Cross-Functional Collaboration: A Strategic Guide for Modern Leaders

Leverage your employees’ diverse skills, experiences, and insights to enhance innovation and decision making.

By Tegan Samija  •   December 8, 2023  •   10 min read

Imagine your company is working on an exciting new product and throughout design and development all the departments in your organization collaborate seamlessly. The customer service team identifies your customers’ pain points while the product team creates a detailed product roadmap. Sales and marketing come up with the best ways to position your new product in the marketplace, and the development team executes your product vision flawlessly. In the end, you’re able to deliver the new product on schedule and it aligns perfectly with your business goals and customer needs.

Seamless collaboration between teams is essential for effective decision making and innovation, bringing together a diverse set of ideas, skills, experiences, and perspectives. However, research shows that nearly 75% of cross-functional teams are dysfunctional. When poorly implemented, cross-functional collaboration can result in miscommunication between departments and disagreement over priorities and resources. We’ve put together a strategic guide to help you leverage cross-functional collaboration effectively and overcome the challenges that can occur when different teams start working together.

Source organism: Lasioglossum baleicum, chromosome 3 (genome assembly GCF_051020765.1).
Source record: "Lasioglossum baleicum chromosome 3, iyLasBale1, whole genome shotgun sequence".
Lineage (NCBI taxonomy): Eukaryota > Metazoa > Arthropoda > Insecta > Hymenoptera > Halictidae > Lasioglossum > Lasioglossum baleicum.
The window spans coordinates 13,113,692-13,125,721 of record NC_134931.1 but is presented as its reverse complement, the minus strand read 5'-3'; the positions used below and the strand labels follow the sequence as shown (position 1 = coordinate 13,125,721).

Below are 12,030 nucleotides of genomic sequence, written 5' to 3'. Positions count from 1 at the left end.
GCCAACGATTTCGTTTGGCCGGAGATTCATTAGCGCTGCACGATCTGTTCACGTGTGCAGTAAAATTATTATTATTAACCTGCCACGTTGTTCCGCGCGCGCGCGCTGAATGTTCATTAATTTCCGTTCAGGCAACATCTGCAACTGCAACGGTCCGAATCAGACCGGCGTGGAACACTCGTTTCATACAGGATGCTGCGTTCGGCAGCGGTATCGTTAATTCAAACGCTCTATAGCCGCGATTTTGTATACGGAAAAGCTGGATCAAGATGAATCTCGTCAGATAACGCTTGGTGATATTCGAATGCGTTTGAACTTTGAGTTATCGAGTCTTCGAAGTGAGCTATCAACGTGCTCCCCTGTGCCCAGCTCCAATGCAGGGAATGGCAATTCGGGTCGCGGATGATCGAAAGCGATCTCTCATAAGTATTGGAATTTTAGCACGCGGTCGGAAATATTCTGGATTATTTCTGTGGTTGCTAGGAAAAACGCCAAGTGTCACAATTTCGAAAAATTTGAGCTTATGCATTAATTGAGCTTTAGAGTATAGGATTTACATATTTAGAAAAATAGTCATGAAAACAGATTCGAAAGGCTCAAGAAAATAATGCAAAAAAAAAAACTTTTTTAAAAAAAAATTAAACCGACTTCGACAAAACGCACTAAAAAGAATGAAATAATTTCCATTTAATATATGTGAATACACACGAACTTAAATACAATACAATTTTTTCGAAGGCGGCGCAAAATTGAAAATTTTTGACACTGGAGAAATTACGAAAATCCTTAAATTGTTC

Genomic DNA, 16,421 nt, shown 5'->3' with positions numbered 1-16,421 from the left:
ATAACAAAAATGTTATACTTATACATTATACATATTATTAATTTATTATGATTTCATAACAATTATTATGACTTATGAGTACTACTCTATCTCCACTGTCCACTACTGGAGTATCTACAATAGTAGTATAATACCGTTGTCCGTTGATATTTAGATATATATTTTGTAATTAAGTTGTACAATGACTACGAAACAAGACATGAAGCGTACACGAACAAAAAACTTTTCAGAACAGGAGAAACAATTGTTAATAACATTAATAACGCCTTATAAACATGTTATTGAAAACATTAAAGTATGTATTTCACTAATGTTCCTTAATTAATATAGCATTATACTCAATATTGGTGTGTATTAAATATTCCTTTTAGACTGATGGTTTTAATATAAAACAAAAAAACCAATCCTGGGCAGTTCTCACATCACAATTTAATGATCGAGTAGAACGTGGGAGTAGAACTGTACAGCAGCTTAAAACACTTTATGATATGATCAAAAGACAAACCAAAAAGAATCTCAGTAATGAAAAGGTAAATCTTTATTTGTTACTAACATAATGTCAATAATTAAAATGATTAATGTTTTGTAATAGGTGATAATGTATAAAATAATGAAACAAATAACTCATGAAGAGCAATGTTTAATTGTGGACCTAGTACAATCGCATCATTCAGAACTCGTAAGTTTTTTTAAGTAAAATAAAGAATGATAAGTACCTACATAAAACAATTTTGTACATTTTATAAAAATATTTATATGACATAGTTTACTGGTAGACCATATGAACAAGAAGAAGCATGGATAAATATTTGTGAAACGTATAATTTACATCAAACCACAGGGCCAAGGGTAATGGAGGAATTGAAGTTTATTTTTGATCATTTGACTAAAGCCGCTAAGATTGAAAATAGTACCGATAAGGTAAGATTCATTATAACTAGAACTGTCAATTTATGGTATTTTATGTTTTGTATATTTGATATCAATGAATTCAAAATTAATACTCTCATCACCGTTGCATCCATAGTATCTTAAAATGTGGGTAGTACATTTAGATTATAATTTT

What is cross-functional collaboration?

Cross-functional collaboration occurs when employees with different skill sets from across a business work together to achieve a common goal. For example, select members from your marketing, product, sales, development, and customer success teams might work together to deliver a new product feature. Cross-functional collaboration can happen organically when team members naturally reach out to each other for input and ideas. It’s also used strategically by managers to help break down silos in business and enhance team performance.

Combining employee skill sets and experiences helps organizations leverage a wide range of insights, approaches, and problem-solving skills. Cross-functional teams can be working groups, where each member also belongs to their functional team, or they can be the primary structure of your organization. As a team-first approach, cross-functional collaboration encourages employees with different perspectives to find common ground and become a cohesive group.

Meetings worth showing up to

A well-run meeting can foster communication and collaboration by including an agenda the whole team can contribute to. Try using a tool like Fellow! 

Cross-functional collaboration benefits

Encouraging individuals and teams across departments to work together offers a wide range of benefits—here are some compelling reasons to add cross-functional collaboration to your workflow: